The year was 1968. The New Wave had been bookended in December 1967 with the release of Jean-Luc Godard’s ‘Weekend’ and it had been two years since François Truffaut had released a film in the archetypal cinematic stylings of the movement. French cinema was experiencing a transitory period influenced by imminent sociopolitical disorder, as President Charles de Gaulle had moved from creating a ‘united Europe’ into amending French cultural discourse.
In Feburary, the regressive legislation of de Gaulle’s cultural minister and novelist Andrè Malraux angered local and international cinéastes when he attempted to fire popular cinema preservationist Henri Langlois. After two months of violence and petitions, Langlois was reinstated but this confrontation was merely a rehearsal for the student and worker demonstrations that were set to virtually shut down the country during the following month. On May 18th, Jean-Luc Godard called a cancellation of the prestigious Cannes Film Festival to show solidarity with the rioting working class who stormed the Parisian streets searching for ‘liberté, égalité, fraternité’.
Despite the bohemians and labourers leading some social change in May, de Gaulle maintained power and the revolution was concluded to be a failure. The anarchy of this turbulent period in French culture was epitomised in the opening shot of Truffaut’s 1968 film ‘Stolen Kisses’ reproducing the image of the locked Cinémathèque Française, signifying that French cinema had been forever altered.
Five years to the date in May 1973, Jean Eustache, a comrade of the Cahiers du cinéma’ writers and ardent observer of the abandoned revolution of May 68′, premiered his first feature ‘The Mother and the Whore’ at the Cannes Film Festival to divided critical acclaim. While the film makes terse reference to the cataclysmic events of 68′, it eulogises the disillusionment that was felt by an entire generation in the aftermath.
In 1973, the notions of monogamy vs. polygamy as well as women’s suffrage were controversial concerns that were explored with sincerity by Eustache. The film’s protagonist Alexandre (Jean-Pierre Léaud) is a retrogressive anarchist, who criticises the modern support of women’s rights and laments the failed revolution. He yearningly cerebrates upon May 68′, meditating on a morning in Saint-Michel where he observed an entire cafe wailing in unison after a tear gas grenade had fallen. In contrast, he views his current predicament with contempt, taking out his incompetence on Marie (Bernadette Lafont) and Veronika (Françoise Lebrun) through physical and psychological vilification. Eustache who is often labelled a ‘misogynist’ by dissenting critics, denounces Alexandre’s unpleasant ego, by portraying the two female characters as sensible by comparison. Marie and Veronika, are self sufficient and force Alexandre to be dependent on them both financially and romantically. Veronika’s famous “why shouldn’t women be able to say they want to fuck?” monologue is a exasperated attack on sexist men like Alexandre. She debases the traditionalist expectations of women by using profane language to proclaim that in a post-sexually revolutionised society, sex is no longer purely for the males pleasure and rebels against the conservative ideology of male domination as liberation.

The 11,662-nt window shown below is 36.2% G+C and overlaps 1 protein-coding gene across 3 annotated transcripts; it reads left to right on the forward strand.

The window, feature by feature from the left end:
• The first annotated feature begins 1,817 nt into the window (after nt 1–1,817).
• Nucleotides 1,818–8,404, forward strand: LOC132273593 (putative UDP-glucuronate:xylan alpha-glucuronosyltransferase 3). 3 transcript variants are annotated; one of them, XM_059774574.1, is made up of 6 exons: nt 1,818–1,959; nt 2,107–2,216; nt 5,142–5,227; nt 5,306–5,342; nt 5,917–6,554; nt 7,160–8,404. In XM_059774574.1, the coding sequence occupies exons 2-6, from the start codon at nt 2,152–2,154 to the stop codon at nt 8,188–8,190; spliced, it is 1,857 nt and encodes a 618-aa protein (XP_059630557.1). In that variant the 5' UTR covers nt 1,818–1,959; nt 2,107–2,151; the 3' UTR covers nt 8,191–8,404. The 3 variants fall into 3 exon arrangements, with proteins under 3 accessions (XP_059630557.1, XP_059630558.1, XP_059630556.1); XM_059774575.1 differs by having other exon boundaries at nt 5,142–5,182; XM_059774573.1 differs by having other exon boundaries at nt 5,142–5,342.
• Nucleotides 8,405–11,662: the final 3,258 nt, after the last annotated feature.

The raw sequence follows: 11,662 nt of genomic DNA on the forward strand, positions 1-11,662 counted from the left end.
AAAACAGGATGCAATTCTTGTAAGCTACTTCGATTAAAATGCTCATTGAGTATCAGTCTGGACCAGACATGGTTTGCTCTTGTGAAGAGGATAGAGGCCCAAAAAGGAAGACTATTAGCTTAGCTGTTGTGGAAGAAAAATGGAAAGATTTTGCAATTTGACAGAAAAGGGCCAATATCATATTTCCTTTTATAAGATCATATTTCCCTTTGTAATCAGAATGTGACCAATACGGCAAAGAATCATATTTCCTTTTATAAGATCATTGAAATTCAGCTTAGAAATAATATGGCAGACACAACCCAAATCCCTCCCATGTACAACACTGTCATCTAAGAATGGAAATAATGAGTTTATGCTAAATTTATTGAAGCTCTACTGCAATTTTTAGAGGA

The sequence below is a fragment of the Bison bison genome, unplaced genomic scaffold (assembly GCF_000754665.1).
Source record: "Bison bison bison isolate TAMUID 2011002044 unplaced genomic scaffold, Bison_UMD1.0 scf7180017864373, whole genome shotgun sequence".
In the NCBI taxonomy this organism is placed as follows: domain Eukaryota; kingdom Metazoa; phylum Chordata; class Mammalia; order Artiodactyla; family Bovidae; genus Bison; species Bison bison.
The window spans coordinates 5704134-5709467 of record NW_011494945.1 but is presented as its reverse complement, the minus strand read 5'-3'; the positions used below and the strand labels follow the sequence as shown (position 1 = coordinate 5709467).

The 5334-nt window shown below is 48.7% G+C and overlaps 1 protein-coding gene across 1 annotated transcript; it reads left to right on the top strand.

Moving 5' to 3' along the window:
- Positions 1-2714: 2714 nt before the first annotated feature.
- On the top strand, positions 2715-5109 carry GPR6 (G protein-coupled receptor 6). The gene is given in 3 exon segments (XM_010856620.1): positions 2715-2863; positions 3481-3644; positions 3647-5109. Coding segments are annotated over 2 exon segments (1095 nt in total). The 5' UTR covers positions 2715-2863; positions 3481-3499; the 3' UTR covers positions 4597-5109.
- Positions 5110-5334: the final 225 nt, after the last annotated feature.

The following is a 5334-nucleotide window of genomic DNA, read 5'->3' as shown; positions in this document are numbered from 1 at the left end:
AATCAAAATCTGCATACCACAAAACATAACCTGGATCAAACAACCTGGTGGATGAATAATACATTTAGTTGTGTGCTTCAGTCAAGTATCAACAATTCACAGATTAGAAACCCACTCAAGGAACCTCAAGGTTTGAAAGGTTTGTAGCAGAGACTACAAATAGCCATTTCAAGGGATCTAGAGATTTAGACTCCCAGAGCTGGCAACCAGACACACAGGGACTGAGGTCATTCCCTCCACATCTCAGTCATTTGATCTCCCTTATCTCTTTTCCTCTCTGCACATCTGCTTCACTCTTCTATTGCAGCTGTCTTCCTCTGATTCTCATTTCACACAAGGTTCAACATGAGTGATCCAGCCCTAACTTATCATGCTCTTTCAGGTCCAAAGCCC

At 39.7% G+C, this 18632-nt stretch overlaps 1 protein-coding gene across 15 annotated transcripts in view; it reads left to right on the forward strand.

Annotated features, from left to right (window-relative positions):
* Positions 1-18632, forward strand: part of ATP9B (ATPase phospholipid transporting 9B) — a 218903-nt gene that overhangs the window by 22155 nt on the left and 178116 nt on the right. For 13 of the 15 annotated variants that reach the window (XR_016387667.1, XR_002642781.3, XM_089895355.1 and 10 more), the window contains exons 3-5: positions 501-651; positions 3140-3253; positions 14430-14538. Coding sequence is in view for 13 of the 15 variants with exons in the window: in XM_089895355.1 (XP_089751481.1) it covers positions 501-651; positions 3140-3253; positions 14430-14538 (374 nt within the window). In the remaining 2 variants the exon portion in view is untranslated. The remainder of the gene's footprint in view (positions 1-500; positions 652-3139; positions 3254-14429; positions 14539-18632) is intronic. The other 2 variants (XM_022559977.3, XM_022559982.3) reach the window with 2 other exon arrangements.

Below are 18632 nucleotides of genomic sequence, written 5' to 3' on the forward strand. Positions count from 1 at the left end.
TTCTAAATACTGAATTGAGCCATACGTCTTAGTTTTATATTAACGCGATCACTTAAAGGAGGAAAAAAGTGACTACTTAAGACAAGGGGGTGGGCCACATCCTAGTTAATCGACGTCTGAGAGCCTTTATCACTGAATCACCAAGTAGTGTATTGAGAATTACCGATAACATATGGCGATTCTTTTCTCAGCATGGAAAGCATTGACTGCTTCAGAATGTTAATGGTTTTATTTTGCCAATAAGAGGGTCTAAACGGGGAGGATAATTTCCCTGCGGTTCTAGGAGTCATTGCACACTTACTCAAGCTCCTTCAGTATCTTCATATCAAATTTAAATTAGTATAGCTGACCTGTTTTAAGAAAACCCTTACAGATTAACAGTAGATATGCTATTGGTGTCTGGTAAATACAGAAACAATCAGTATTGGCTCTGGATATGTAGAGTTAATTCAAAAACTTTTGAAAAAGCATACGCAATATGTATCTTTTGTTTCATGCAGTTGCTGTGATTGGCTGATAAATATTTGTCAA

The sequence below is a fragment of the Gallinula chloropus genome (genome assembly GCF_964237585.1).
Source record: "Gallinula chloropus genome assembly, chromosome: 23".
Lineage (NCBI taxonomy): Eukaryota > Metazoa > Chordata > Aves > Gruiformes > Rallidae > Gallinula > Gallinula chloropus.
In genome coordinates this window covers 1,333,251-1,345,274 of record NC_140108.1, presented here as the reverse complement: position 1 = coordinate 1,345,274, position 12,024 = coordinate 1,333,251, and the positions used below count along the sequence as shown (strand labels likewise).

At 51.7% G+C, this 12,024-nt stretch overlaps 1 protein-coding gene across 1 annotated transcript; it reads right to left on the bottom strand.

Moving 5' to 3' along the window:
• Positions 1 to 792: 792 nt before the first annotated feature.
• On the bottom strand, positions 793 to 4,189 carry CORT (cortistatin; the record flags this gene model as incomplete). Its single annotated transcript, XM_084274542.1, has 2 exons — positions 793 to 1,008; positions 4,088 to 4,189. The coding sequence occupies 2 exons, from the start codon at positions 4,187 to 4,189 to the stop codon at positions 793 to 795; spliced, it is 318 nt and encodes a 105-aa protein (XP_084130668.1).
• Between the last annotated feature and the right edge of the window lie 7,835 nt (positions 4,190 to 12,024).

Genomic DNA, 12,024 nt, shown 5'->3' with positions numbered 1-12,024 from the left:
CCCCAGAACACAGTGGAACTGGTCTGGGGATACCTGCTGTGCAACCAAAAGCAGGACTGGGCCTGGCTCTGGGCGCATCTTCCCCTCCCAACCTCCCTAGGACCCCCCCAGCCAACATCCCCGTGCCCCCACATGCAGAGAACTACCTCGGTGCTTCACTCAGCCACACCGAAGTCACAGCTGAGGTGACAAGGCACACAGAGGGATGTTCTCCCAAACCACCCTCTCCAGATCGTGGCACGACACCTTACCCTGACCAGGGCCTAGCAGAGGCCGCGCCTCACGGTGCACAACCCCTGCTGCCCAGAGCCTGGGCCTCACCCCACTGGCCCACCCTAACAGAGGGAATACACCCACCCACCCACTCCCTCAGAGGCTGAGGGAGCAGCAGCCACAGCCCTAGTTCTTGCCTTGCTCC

Secondary to it’s position as a time capsule of the post 68′ waywardness, ‘The Mother and the Whore’ is also an elegy to the New Wave that influenced Eustache. While talking to a fourteen year old Jean-Pierre Léaud on the set of Truffaut’s ‘The 400 Blows’, he observed a madness beneath the surface of the young actors mannerisms that he one day hoped to unveil on celluloid. Léaud as an individual is the physical embodiment of the metaphysical New Wave spirit, consistently modernising his previous acting roles throughout his six decade spanning career. Alexandre can be examined as the inverse of Léaud’s recurring Antoine Doinel character though both characters can be imagined to hold a paving stone in their hand during the demonstrations of 68′, their dispositions are dissimilar. Doniel as we see him in 1970’s ‘Bed and Board’ is a endearing buffoon whose politics can be described as egalitarian. He sees himself as having benefited from the women’s suffrage and allows his spouse Christine Darbon (Claude Jade) to be the matriarch of the family, earning the bulk of the income by teaching violin to children while he finds casual employment artificially dyeing flowers. Despite his love for Christine however, he submits to lustful passions and has an affair with a Japanese woman Kyoko (Hiroko Berghauer) though he appears to feel remorse for his immediate actions. This is in direct opposition to Alexandre who scorns at Marie and Veronika’s emancipation and views them as the supporting cast in his life, taking advantage of them for the financial security and carnal pleasures they can provide. Alexandre’s makes superficial observations while on a date with Veronika, discussing that he “may like a girl because she was in a Bresson film”, demonstrating to the audience again that he is only interested in women for what they can provide to him. Marie and Veronika while self-sustaining in their careers, fall back into patriarchal roles when Alexandre is present, completing chores that he is too incompetent to even begin.
Eustache directed one more feature film after ‘The Mother and the Whore’ before dying by his own hand in 1981. Despite his limited theatrical output, the structural dichotomy presented between the masculine and feminine characters in the film, continues to be embolden directors including Alex Ross Perry and Mia Hansen-Løve, more than four decades later.